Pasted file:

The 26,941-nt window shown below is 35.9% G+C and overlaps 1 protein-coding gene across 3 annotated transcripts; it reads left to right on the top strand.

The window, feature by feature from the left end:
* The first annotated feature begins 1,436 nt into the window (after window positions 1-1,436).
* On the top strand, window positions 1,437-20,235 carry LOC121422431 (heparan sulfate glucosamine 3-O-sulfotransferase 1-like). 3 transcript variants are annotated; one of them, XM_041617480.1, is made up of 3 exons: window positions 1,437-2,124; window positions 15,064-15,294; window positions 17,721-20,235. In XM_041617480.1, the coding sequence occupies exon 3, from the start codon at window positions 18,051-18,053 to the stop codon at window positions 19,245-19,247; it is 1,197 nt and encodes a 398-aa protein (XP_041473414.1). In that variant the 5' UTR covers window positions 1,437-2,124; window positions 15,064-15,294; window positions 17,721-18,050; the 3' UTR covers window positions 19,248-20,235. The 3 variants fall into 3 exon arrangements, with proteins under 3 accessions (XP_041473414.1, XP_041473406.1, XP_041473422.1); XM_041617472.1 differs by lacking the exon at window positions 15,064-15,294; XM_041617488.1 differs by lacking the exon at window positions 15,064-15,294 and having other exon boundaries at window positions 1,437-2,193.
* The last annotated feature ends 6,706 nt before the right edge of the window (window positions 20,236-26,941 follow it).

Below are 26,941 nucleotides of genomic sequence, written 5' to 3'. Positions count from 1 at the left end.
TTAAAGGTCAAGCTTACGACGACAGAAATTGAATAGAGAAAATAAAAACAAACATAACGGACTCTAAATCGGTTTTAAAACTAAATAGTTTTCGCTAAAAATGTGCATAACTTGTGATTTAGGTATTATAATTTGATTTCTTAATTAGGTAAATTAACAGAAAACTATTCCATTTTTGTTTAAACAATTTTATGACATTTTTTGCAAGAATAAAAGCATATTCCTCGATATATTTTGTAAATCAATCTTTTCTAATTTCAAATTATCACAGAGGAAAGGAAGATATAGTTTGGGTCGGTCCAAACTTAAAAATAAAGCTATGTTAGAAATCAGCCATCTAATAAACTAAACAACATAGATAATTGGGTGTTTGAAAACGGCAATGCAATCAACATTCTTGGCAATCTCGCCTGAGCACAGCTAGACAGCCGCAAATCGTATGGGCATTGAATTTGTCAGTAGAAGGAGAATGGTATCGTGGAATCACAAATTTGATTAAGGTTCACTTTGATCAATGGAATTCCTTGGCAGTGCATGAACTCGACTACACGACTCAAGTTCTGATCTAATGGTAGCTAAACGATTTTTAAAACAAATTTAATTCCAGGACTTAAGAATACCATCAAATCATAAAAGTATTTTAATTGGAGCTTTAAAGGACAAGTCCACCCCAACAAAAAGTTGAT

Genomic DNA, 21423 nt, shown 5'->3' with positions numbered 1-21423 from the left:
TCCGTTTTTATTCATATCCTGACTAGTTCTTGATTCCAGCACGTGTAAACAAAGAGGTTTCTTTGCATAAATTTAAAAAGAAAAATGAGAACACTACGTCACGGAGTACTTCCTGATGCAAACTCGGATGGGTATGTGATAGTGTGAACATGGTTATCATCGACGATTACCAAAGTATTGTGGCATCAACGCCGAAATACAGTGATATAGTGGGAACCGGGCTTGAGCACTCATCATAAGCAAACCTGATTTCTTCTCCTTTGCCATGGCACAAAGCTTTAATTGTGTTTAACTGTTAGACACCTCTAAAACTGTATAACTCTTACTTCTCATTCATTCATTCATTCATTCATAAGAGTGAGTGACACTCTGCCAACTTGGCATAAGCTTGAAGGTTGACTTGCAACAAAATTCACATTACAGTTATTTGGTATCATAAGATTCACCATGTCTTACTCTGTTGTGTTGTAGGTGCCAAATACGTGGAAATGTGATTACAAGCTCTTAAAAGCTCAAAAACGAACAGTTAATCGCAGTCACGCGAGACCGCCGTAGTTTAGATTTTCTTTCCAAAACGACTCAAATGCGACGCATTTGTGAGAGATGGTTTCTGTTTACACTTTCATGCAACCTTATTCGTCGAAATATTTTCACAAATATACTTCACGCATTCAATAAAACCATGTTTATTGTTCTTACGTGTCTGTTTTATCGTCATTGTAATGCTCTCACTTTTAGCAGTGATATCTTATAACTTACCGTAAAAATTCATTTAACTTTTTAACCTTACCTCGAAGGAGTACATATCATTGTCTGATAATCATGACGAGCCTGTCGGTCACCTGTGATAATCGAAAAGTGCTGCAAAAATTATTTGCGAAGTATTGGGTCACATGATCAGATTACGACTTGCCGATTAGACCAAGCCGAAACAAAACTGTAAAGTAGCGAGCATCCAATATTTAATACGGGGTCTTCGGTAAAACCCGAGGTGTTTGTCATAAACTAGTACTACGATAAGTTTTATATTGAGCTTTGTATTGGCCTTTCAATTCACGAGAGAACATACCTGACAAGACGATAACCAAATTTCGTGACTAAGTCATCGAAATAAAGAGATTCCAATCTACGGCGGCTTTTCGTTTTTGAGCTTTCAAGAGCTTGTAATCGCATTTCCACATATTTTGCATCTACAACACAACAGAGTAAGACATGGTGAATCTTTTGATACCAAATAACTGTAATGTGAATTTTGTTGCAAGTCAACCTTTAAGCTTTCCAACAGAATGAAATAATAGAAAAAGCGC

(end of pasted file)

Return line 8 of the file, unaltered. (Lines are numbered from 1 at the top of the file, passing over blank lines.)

Genomic DNA, 21423 nt, shown 5'->3' with positions numbered 1-21423 from the left: